This volume contains the 2020 Annual Research Briefs that summarize the research
activities at the Center for Turbulence Research (CTR) in its thirty-fourth year of operation. Foremost scientific objectives of CTR are the fundamental understanding of
turbulent flows and the development of physical models and computational tools for
multi-scale analysis and prediction of engineering systems. In addition, CTR has a longstanding tradition of facilitating collaboration and the exchange of scientific ideas by
bringing together key individuals in research fields related to turbulent flows. These synergistic collaborations have resulted in many technical advances over the years, including
the development of the Dynamic Subgrid-Scale Model for large-eddy simulations (LES)
of turbulent flows during the 1990 CTR Summer Program. On the occasion of the thirtieth anniversary of that development, this volume begins with a brief account of how
the Dynamic Subgrid-Scale Model came about during the 1990 CTR Summer Program.
The remaining thirty-three reports contained in this volume are arranged as follows.
The first report is focused on recent fundamental work and open research questions in
hypersonic turbulent flows at high enthalpies. New concepts and applications of wall
modeling for LES is taken up in the next group of reports. This area has received renewed attention at CTR since the 2018 Summer Program when it was demonstrated that
accurate prediction of forces in realistic aircraft geometries was possible at surprisingly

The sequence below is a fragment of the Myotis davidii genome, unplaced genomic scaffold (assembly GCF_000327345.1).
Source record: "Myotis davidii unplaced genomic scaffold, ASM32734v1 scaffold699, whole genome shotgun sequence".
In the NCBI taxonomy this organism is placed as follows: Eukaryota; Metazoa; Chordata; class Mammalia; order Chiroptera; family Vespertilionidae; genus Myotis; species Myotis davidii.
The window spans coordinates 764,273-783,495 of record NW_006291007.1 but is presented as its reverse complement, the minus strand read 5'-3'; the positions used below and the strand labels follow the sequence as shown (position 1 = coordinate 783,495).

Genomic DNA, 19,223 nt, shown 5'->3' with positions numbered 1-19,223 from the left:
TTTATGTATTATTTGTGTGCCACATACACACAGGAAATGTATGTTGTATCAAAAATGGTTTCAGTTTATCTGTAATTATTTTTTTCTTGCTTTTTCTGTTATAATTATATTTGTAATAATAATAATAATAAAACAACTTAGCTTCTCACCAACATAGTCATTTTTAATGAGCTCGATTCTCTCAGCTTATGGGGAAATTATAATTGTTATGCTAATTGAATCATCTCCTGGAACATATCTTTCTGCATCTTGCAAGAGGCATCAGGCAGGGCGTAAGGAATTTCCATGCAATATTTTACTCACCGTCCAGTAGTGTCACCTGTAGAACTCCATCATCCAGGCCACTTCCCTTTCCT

low computational cost. Jet noise and characteristic boundary conditions for compressible flows are the focus of the second group of reports. Fundamental studies of turbulent
and transitional flows, including closure modeling using machine learning and uncertainty
quantification, are collected in the next group. The second half of this volume is devoted
to studies of multi-physics turbulent flows including combustion and multi-phase flows.
These include combustion noise, supercritical flows, turbulent breaking waves, elastoplastic deformation of solids in high-speed flows, and interfacial instabilities.
The investigations reported in this volume have been supported by a number of different organizations. These include the Department of Energy’s National Nuclear Security
Administration (NNSA) through the Advanced Simulation and Computing (ASC) Program, along with the Air Force Office of Scientific Research (AFOSR), Office of Naval
Research (ONR), and National Aeronautics and Space Administration (NASA).
Last year CTR hosted sixteen resident Postdoctoral Fellows. The CTR roster for 2020
is provided in the Appendix. Also listed are the members of the CTR Steering Committee,
which has met quarterly to act on fellowship applications.
It is a great pleasure to thank Pamela Nelson Foster and Vi Nguyen for their help on
the day to day management of CTR.
This volume is available online, including color versions of the figures in the reports,
at the CTR website: